In passing we will know
The paths of time
The way to grow:
The to and fro
In passing we will know
The paths of time
The way to grow:
The to and fro
Breathe the fragrance of summer
Smell the sun ripened fruit
And the miraculous growth
From a green, tender shoot.
For The Daily Post
We seek balance. We crave and hope and workshop and self-help and click on links for it … We want balance yet all too often forget it is only a passing blip on life’s experiential radar screen. Rather than suspended animation, balance is a state of never ending mini-bobbles, of constant readjusting, of rolling with the punches, of going with the flow.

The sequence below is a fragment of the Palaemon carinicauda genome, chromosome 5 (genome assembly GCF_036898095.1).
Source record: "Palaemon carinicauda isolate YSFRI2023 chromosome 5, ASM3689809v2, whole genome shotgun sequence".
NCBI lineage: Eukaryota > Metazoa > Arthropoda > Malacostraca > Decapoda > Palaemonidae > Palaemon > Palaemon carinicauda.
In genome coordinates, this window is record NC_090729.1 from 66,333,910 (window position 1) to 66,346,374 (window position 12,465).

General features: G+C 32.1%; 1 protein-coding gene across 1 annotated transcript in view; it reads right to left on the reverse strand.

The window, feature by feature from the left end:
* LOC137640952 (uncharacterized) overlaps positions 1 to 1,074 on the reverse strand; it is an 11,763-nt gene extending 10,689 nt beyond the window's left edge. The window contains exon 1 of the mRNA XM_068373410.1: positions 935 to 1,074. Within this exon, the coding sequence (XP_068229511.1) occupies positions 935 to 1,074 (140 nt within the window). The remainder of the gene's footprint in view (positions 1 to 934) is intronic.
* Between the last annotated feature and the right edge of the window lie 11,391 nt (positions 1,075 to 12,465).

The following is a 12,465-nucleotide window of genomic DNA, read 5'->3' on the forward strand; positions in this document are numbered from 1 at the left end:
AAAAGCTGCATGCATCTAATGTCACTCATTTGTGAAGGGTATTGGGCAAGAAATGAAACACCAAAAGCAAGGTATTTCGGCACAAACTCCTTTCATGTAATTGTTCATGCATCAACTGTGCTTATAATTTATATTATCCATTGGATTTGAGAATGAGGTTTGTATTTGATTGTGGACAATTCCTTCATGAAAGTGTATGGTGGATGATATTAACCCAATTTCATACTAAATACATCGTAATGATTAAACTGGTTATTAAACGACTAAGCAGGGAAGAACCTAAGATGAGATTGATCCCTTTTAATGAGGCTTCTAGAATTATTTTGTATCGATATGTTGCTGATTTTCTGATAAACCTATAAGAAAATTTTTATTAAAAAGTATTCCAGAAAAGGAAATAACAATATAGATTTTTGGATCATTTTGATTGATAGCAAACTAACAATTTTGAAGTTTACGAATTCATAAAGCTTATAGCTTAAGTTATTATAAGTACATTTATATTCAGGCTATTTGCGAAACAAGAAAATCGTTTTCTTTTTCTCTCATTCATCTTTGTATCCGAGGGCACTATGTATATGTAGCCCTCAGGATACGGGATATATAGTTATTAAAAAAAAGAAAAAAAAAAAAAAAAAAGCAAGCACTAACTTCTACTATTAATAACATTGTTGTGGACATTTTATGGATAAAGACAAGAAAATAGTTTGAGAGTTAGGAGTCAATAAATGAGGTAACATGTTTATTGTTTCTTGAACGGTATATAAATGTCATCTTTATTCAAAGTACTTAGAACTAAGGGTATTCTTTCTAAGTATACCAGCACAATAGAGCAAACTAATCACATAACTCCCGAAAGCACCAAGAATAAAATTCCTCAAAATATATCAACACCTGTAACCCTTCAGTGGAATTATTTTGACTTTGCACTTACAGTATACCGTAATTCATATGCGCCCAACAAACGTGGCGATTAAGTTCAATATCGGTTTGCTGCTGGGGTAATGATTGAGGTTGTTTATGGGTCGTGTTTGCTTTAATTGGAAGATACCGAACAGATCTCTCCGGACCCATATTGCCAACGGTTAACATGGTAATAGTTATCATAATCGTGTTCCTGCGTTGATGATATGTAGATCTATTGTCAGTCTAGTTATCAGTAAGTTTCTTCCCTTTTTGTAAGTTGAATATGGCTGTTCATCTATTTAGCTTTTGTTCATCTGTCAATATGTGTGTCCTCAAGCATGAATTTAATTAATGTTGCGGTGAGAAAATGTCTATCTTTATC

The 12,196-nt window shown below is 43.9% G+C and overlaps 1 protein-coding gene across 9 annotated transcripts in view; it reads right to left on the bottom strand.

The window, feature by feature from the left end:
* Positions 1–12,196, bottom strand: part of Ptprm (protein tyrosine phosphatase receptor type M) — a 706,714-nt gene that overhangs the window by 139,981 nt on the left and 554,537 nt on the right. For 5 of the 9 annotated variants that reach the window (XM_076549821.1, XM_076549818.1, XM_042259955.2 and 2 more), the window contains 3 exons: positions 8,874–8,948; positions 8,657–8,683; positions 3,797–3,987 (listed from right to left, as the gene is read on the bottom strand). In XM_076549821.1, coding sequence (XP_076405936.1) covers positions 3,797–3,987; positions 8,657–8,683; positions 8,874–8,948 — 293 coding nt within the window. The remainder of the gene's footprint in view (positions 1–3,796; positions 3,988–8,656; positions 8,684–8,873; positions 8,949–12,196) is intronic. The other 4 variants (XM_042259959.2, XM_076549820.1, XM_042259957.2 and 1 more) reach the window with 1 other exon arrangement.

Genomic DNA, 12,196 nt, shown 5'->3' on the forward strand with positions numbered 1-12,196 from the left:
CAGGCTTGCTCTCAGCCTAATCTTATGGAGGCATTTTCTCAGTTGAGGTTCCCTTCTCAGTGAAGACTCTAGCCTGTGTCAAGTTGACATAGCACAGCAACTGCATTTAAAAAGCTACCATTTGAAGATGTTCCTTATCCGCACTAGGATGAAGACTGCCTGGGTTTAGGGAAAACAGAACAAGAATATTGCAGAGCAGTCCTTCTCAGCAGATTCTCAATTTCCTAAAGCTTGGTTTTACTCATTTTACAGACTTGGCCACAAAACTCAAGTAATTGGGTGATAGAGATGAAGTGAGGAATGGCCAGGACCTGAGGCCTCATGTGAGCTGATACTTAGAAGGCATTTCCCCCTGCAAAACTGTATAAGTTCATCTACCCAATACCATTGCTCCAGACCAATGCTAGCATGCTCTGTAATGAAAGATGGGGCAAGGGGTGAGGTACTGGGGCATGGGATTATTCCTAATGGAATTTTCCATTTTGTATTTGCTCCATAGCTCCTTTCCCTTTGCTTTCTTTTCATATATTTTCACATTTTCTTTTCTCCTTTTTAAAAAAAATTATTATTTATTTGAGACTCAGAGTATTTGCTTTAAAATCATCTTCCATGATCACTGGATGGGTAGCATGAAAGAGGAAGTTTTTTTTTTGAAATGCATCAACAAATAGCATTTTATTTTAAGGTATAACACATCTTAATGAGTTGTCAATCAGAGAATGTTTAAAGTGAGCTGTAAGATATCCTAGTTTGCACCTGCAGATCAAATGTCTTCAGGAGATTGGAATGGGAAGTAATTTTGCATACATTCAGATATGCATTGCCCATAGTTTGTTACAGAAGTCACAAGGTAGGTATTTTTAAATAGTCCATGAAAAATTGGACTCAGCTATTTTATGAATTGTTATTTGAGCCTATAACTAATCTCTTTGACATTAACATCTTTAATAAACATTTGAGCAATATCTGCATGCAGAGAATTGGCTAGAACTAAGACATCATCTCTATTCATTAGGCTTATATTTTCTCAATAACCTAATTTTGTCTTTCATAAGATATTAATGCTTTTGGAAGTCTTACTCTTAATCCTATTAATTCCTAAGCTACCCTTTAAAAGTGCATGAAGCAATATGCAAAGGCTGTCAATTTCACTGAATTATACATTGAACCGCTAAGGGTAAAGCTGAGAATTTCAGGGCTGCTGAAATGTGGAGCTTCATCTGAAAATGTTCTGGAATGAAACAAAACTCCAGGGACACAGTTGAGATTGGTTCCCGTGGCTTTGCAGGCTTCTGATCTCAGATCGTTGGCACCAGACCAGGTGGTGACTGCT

How paradoxical that balance is unsteady. It calls on every sense to be alert for small corrections, on perceptions to be both relaxed and sharpened.
Yet it is not a paradox. Not really. Complete stillness isn’t balance–it is frozen. It immobilizes. Holds down, prevents change.
Life flows, and we’re at our best when we are most aware and without anxiousness. We are most balanced when we’re in the moment, in the wobble, readjusting; undeterred.
Nature is as always, a most persistent teacher. It demonstrates balance twice a year. Points of pause from which to slow or quicken; momentary balance to remind us of how all stillness shifts; how balance IS the shifting.
Nature pauses in perfect timing … For as we move from winter sluggishness to the rapid march of spring; balance can seem suddenly untenable: how does one possibly do all there is to do, attend to all that’s going on–with ourselves, our families, our job, our countries, our world ….? How does one catch up with the riotous and springy energies?